> Our
> > Jenkins server's local maven repository has 10,000 POMs. There are many
> > individual builds that are specific to our product and what we customize
> > for government clients.
> >
> > I have a lot of devops experience but practically no experience with
> Maven
> > and Java beyond struggling to set this up.
> >
> > We are using Artifactory and I'm not sure whether a generic or
> > Maven-specific repository is suitable for this project.
> >
> > As I'm trying to understand it, I am using curl in a find/curl loop
> adapted
> > from
> >
> >
> https://github.com/jfrog/project-examples/blob/master/bash-example/deploy-folder-by-checksum.sh
> >
> > to traverse the ~/.m2/repository on our existing Jenkins server and HTTP
> > PUT it over to Artifactory. This script would be hardened and sent to
> > internal customers to sync as part of the development process.
> >
> > The problem I am seeing is that the build process is looking for
> > maven-metadata.xml which does not exist on our server. We do have
> > -companyname and -central XML files for eg, the maven-source-plugin that
> > are slightly different.
> >
> > I have the sense that my approach to this is off and I'm in over my head
> so
> > I could use some help.
> >
> > Any pointers in the right direction would be more than welcome.
> >
> > We are using Maven 3.3.9 and JDK8 on Centos 7 and cannot upgrade at this
> > time.
> >
> > Sean Horan
> >
>


--
Jason Young
Systems Engineer | TEVERA
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Re: Proper way to build a Maven repository without Internet access

stephenconnolly
In reply to this post by Sean Horan
So I know that Sonatype have or had a feature in nexus that let you approve
what dependencies could be consumed by developers from its hosted Maven
repo. If you used that you could then replicate the nexus storage back-end
to the offline network via sneaker-net (or better a dmz that only has
access to the developer nexus)

Unclear if jfrog have a competitive feature

On Thu 7 Nov 2019 at 23:22, Sean Horan <[hidden email]> wrote:

> Hi all,
>
> I am tasked with ensuring that the Maven build process of a large
> government/enterprise-class system does not reach out to the Internet.  Our
> Jenkins server's local maven repository has 10,000 POMs.  There are many
> individual builds that are specific to our product and what we customize
> for government clients.
>
> I have a lot of devops experience but practically no experience with Maven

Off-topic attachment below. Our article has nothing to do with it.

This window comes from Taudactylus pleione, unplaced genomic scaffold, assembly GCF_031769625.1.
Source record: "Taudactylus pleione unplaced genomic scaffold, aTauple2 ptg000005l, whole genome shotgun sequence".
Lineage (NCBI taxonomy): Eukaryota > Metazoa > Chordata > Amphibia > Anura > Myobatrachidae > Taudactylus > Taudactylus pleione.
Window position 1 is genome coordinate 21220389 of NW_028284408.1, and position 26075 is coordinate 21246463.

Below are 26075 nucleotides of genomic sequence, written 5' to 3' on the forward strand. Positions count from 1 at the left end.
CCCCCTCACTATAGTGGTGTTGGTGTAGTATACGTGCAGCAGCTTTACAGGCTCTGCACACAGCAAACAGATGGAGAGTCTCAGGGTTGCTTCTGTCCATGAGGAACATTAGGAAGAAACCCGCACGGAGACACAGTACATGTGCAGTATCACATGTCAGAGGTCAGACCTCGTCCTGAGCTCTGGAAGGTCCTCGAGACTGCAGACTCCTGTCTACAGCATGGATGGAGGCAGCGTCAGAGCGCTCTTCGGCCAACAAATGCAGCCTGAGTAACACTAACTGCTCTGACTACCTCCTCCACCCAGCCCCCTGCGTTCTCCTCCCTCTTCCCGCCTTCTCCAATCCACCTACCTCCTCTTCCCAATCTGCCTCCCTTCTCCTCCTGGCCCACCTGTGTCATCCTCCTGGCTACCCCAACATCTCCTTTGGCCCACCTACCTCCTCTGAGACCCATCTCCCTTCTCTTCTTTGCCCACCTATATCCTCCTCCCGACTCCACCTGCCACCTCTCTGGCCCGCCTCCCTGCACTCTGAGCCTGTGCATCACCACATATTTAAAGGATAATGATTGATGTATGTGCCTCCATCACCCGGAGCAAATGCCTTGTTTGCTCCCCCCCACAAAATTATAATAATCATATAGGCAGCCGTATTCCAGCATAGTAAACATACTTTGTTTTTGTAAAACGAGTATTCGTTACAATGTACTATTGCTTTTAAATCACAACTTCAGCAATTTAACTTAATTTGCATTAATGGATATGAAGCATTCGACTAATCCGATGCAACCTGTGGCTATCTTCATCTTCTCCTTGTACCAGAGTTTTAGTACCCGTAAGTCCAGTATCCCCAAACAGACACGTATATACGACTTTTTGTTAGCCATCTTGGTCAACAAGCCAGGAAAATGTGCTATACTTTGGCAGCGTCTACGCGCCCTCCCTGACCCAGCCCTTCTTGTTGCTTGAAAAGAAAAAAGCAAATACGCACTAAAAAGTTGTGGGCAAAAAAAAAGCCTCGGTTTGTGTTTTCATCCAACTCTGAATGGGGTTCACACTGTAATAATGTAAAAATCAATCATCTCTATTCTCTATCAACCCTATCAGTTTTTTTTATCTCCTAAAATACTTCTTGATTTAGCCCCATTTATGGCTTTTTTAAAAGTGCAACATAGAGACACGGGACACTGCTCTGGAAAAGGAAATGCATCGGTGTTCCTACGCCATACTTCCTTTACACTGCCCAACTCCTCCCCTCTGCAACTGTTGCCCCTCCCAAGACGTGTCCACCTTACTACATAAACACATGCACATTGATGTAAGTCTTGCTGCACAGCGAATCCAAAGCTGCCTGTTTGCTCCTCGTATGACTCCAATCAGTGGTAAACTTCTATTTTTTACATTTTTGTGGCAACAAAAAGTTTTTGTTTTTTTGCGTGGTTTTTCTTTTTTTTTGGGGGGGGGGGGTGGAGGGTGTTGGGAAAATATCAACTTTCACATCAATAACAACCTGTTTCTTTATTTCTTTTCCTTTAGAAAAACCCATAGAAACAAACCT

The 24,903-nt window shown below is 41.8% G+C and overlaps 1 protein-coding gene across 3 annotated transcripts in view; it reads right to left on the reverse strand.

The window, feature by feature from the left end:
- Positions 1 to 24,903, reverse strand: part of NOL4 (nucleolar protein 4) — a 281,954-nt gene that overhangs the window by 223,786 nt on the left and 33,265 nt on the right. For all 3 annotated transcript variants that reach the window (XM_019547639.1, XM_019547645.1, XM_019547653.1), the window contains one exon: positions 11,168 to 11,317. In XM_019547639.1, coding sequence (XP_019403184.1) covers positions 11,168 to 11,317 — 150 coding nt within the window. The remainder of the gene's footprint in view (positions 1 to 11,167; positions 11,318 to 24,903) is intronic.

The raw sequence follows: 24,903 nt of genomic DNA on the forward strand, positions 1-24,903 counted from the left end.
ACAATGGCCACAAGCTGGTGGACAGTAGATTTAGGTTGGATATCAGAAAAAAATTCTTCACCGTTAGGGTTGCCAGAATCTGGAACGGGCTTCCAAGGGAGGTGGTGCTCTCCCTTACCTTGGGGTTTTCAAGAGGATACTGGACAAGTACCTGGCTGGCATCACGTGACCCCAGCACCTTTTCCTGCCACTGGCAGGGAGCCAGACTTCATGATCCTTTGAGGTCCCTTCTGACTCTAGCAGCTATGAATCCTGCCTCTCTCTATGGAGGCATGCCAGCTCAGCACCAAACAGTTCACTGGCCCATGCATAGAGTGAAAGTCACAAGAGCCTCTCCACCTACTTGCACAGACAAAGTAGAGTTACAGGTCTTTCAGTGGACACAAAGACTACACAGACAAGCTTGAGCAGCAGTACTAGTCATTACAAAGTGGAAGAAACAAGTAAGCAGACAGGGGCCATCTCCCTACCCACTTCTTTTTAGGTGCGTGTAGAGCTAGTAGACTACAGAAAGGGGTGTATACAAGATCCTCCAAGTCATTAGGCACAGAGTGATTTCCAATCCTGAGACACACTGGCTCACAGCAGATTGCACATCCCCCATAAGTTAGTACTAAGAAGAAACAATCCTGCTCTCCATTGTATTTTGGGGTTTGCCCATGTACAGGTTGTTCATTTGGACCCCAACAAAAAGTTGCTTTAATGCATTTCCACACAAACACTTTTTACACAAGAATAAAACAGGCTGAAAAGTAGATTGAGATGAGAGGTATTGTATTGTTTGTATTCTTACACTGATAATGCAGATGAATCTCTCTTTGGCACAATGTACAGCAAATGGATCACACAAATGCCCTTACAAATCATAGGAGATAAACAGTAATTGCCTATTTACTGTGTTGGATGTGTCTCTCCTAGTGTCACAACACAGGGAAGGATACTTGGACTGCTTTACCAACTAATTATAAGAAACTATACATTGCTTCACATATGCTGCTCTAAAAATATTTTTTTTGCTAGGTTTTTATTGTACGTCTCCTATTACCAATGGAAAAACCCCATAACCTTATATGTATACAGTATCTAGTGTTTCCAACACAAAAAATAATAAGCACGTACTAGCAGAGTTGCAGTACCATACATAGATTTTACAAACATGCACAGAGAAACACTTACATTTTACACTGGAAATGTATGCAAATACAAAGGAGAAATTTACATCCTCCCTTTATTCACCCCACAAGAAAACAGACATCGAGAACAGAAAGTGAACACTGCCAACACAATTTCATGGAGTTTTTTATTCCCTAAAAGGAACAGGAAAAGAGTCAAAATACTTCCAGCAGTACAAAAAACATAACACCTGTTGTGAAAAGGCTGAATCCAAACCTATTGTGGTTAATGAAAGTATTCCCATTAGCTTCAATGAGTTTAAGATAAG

> and Java beyond struggling to set this up.
>
> We are using Artifactory and I'm not sure whether a generic or
> Maven-specific repository is suitable for this project.
>
> As I'm trying to understand it, I am using curl in a find/curl loop adapted
> from
>
> https://github.com/jfrog/project-examples/blob/master/bash-example/deploy-folder-by-checksum.sh
>
> to traverse the ~/.m2/repository on our existing Jenkins server and HTTP
> PUT it over to Artifactory.  This script would be hardened and sent to
> internal customers to sync as part of the development process.
>
> The problem I am seeing is that the build process is looking for
> maven-metadata.xml which does not exist on our server.  We do have
> -companyname and -central XML files for eg, the maven-source-plugin that
> are slightly different.
>
> I have the sense that my approach to this is off and I'm in over my head so
> I could use some help.
>
> Any pointers in the right direction would be more than welcome.
>
> We are using Maven 3.3.9 and JDK8 on Centos 7 and cannot upgrade at this
> time.
>
> Sean Horan
>
--
Sent from my phone
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Re: Proper way to build a Maven repository without Internet access

Sean Horan-2
I actually got it mostly working.

. is the repository directory in the examples.

There were only a handful of maven-metadata.xml files that were missing
that it was looking for, so on a hunch I copied the
maven-metadata-central.xml to maven-metadata.xml with this one liner

for I in $(find . -name maven-metadata-central.xml); do cp $I $(echo $I|sed
s/-central//); done

and HTTP PUT'd them up with this one-liner.

find . -name maven-metadata.xml | while read f; do art=$(echo $f|cut -c
3-); echo $f; curl -w "%{http_code}" -s -k -u admin:<password> -T $f
http://artifactory.mycompany.com:8081/artifactory/maven-mirror/"${art}";
done

This is what ended up working in settings.xml:

<settings xsi:schemaLocation="http://maven.apache.org/SETTINGS/1.0.0
http://maven.apache.org/xsd/settings-1.0.0.xsd"
          xmlns="http://maven.apache.org/SETTINGS/1.0.0"
          xmlns:xsi="http://www.w3.org/2001/XMLSchema-instance">

    <servers>
        <server>
            <username>admin</username>
            <password>*****</password>
            <id>companybuild</id>
        </server>
    </servers>

    <pluginGroups>
        <pluginGroup>org.sonarsource.scanner.maven</pluginGroup>
    </pluginGroups>

    <profiles>
        <profile>
            <id>artifactory</id>
            <repositories>
                <repository>
                    <id>snapshots</id>
                    <name>libs-snapshot-local</name>
                    <snapshots />
                    <!-- mvn warns about this tag. It does not recognize it.

<updatePolicy>always</updatePolicy> -->
                    <url>
http://artifactory.mycompany.com.com:8081/artifactory/libs-snapshot-local
</url>
                </repository>
                <repository>
                    <id>releases</id>
                    <name>libs-release-local</name>
                    <snapshots>
                        <enabled>false</enabled>
                    </snapshots>
                    <url>
http://artifactory.mycompany.com:8081/artifactory/libs-release-local</url>
                </repository>
            </repositories>
            <pluginRepositories>
                <pluginRepository>